The core of Tunic‘s many mysteries lie within the in-game manual. The manual is exactly what it sounds like: it’s a guide on how to play. It actually has plenty of useful information to share regarding the basic mechanics (such as the exact window you’re invulnerable while dodge rolling), and even maps and hints, presented in the classic form instruction booklets did when they were still a thing games included. It’s a clever way of doling out mechanics, steadily revealing the full breadth of the game’s scope. You collect the pages out of order, however, so you’re only getting small glimpses of its contents, the game being careful not to reveal too much too fast.
As you collect more pages, you’ll quickly notice all the little notes and scribbles throughout. At first it comes off as simple flavor text — someone writing down little observations and notes from their time playing. They, like everything else in the manual, provide hints regarding certain items and areas if you pay close attention. They’re a little more vague than the rest of the manual’s contents, but there is a reason for that. After a certain point, some of them start to take on additional meaning. They become part of a bigger puzzle, discerning their meaning itself another puzzle on top of that.
For the purposes of review, everyone who got a review key was given an invite to a private Discord server to exchange information and theories, such is the complexity of the bigger puzzles. I didn’t get too deep into solving the bigger mysteries myself because I’ve never been particularly good at the kind of puzzle solving Tunic goes for (once I started having to take physical notes on paper to help figure out a puzzle, I knew I wasn’t going to get very far), but the few I did, and seeing the lengths my peers had gone to uncover as much as they could, was exciting.
Playing Tunic alongside Elden Ring, it’s hard not to consider the ways they both encourage collaboration with other players. The two games are largely dissimilar — Tunic being a small adventure/puzzle game and Elden Ring being an unfathomably massive role-playing game — but they’re both games that are much harder to “solve” alone. You could take on the task of trying to figure everything out yourself, but they both strongly encourage cooperation with others. In Elden Ring, that largely manifests within the very game itself via messages and co-op play (along with people chatting with one another about their experiences). In Tunic, that manifests entirely outside the game in the sharing of knowledge, everyone working together to find and test new theories and discussing their findings. All the pieces of the puzzle are contained within the game, but the act of solving it is made to be a communal affair.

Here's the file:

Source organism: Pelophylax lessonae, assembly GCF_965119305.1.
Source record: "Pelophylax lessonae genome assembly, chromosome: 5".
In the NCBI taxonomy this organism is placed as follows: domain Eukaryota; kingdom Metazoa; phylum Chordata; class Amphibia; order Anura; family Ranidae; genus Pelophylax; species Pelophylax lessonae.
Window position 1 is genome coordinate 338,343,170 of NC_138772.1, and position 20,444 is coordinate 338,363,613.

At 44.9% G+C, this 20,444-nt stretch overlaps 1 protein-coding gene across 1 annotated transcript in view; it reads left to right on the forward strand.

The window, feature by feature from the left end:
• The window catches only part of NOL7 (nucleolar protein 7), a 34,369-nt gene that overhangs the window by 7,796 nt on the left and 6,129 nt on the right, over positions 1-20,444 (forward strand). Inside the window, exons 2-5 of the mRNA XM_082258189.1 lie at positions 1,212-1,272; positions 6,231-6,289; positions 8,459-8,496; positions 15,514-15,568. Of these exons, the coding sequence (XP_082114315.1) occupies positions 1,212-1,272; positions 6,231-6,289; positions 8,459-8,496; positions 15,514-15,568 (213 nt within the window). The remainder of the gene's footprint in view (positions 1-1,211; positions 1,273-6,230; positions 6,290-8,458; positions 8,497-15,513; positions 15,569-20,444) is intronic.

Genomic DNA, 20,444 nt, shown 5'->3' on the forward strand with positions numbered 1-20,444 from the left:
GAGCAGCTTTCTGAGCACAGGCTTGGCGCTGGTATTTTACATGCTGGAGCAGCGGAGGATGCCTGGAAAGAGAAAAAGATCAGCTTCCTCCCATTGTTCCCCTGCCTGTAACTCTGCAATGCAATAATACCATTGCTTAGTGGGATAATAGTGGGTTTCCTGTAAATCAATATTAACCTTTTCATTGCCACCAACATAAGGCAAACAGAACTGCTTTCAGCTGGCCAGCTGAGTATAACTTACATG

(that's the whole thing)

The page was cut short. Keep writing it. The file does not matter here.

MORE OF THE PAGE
Watching my fellow critics piece together the clues was instructive of just how deep and involved the game’s mysteries are, but it was also fun to see the process firsthand. The discoveries they were making and the leads they pursued: I can’t imagine anyone tackling them solo. There is so much to find and see — much of which I never even found myself! Only by lurking in Discord did I learn about them. I haven’t found all the pages of the manual yet. I’ve barely scratched the surface of the hidden puzzles and content the game has. And that’s exciting.
Tunic is defined by its mysteries. It’s a game that purposefully obfuscates much of the experience. Its world is packed full of secrets to find and hidden puzzles to solve. It gives back as much as you’re willing to invest. It can just be a simple adventure starring a cute fox. Or it can be a really involved puzzle that requires a ton of patience and fortitude to solve. I’m very excited to see everyone else get their hands on Tunic and start figuring out its many mysteries. I expect everything will be cataloged and be a quick google search away in due time, but until then, the process of discovery should be a fun one.